Read More About Deforestation and Loss of Biodiversity at http://crossbowcommunications.com/deforestation-contributing-to-climate-change-loss-of-biodiversity/

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Crossbow Communications is a full-service advertising agency and public relations firm in Denver, Colorado and Phoenix, Arizona. The PR firm specializes in issue management and public affairs.

Deforestation Contributing To Climate Change, Extinction

Forest Conservation Critical To Life

Forest conservation is critical to life as we know it. Forests sequester carbon and release oxygen. They influence rainfall, filter fresh water and prevent flooding and soil erosion. They produce wild foods, fuelwood and medicines. While the pressures on our vanishing forests vary around the world, the biggest cause of deforestation is expanding agriculture – including commercial livestock and major crops such as palm oil and soy.

Small-scale farmers also play a role as they often slash and burn land every year just to survive. Mining, hydroelectricity and new roads add to the pressure on vanishing forests around the globe.

Save Kilimanjaro ecosystem

Deforestation has caused about 20 percent of the rise in greenhouse gases in the atmosphere. The rise in greenhouse gases, both human caused and natural, is contributing to unprecedented levels of carbon dioxide in our atmosphere, which contributes to climate change, extreme weather and threats to life as we know it.

Deforestation also cripples our planet’s capacity to capture carbon from the atmosphere, while contributing to the loss of endangered species, including orangutans, tigers, elephants and many others.

Trees and forests can capture carbon dioxide (CO2) from the air, return the oxygen to the atmosphere and store the carbon for centuries. Deforestation is disrupting this vital system, while contributing to global warming and climate change.

Forests can absorb some of the carbon dioxide that we all produce in our daily lives. Unfortunately, our remaining forests are under siege. We can reverse the trend now by demanding forest conservation and reforesting as much land as possible.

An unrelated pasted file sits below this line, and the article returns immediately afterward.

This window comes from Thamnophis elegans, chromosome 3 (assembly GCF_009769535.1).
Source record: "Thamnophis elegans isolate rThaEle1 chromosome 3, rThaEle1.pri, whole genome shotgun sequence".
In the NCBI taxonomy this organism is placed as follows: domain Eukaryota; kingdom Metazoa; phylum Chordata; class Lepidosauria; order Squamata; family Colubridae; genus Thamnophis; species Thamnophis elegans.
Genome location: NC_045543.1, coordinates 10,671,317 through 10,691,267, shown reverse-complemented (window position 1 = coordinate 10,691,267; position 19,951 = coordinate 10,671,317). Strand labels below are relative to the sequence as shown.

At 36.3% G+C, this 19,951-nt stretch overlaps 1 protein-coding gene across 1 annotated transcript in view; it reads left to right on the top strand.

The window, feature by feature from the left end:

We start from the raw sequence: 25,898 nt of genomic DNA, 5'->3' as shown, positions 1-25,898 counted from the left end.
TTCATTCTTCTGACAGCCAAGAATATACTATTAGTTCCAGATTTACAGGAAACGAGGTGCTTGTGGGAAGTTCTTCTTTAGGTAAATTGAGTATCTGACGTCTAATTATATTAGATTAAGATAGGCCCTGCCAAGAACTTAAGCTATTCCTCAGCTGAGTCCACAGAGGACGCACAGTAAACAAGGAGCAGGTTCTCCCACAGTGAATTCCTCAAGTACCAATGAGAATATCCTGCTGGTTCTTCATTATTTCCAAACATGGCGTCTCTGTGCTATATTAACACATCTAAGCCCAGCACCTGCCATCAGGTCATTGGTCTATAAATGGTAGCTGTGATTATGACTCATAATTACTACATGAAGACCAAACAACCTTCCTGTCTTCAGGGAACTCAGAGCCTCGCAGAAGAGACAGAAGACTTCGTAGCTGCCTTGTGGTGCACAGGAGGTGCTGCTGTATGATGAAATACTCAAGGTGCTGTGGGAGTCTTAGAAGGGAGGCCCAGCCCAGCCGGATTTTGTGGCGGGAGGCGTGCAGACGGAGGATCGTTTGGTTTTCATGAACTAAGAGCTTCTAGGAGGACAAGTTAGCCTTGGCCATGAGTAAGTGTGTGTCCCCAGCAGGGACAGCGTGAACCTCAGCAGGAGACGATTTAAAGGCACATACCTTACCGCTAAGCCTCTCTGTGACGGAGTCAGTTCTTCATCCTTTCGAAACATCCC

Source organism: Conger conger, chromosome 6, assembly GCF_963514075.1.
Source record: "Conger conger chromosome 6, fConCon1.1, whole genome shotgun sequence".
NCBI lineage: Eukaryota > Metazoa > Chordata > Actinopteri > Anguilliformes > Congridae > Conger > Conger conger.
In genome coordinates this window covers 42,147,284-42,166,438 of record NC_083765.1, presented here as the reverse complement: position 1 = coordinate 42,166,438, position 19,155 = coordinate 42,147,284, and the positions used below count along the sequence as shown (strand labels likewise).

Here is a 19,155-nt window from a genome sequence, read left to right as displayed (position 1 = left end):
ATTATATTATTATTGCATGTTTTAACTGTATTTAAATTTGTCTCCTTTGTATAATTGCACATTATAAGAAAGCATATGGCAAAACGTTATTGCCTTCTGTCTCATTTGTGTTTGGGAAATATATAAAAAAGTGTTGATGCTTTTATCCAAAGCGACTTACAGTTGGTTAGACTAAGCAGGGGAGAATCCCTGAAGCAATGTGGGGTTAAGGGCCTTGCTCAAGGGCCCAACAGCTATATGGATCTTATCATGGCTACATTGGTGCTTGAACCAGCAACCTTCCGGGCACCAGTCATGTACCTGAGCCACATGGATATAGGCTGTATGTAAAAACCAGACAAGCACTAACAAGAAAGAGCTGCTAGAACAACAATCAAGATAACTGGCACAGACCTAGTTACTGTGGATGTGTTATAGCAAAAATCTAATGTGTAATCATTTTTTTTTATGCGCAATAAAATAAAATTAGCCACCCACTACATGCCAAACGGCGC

If we could stop tropical deforestation today, allow damaged forests to grow back, and protect mature forests, the resulting reduction in emissions and removal of carbon from the atmosphere could equal up to one-third of current global emissions from all sources. Reforestation is a critical part of the solution to many of our most pressing sustainability challenges.

Many developing countries have indicated that they would be willing to reduce emissions further in return for international financial support. Rich countries could do more to fight climate change at lower cost by financing tropical forest conservation in addition to their own domestic emission cuts. The few REDD+ agreements already in place have priced avoided CO2 emissions at only $5 per ton, truly a bargain compared to most other options.

In both Brazil and Indonesia, national efforts to reduce deforestation have been associated with greater transparency, increased law enforcement targeted at forest-related crime and corruption and steps to strengthen the land rights of indigenous peoples. A broad coalition of governments, multinational corporations, non-governmental organizations and indigenous groups recognized these potential benefits in the September 2014 New York Declaration on Forests.

wildlife conservation Africa

Stakeholders across East Africa are ready to act now. They can help us all fight global climate change, while defending critical ecosystems in Tanzania, Kenya and beyond.

We have approved plans to plant more than 110 million new trees on millions of hectares in Tanzania and Kenya alone. We’re developing more reforestation and agroforestry projects around the world, which will:

  • Absorb carbon dioxide to battle climate change;
  • Defend ecosystems and biodiversity;
  • Preserve watersheds and control flooding;
  • Preserve and create habitat for wildlife;
  • Preserve local lifestyles and cultures, while promoting sustainability; and
  • Create jobs for men and women that can help defend endangered ecosystems.

A new report by the United Nations Environment Programme says that protecting East Africa’s mountain ecosystems would safeguard the region’s $7 billion tourism industry, not to mention the lives of millions of people and iconic endangered species.

“Across the continent, the damage done to these ecosystems is depriving people of the basic building blocks of life,” said Erik Solheim, head of UN Environment agency.

He said Mt. Kilimanjaro was an example of how climate change was severely damaging Africa’s mountains and the people who depend on them. Mount Kilimanjaro, the highest in Africa, contributes to more than a third of Tanzania’s revenue from tourism but is facing several problems, ranging from shrinking glacier to rampant wild fires. As climate change intensifies, it is essential that governments act swiftly to prevent more harm and more downward momentum. The report urges Tanzania to protect the mountain’s water catchment area by reforestation, investing in early warning systems and making climate adaptation a top priority.

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Crossbow Communications is a full-service advertising agency and public relations firm in Denver, Colorado and Phoenix, Arizona. The firm specializes in issue management and public affairs.

Tanzania Loses More Than Half Of Elephants In Past Decade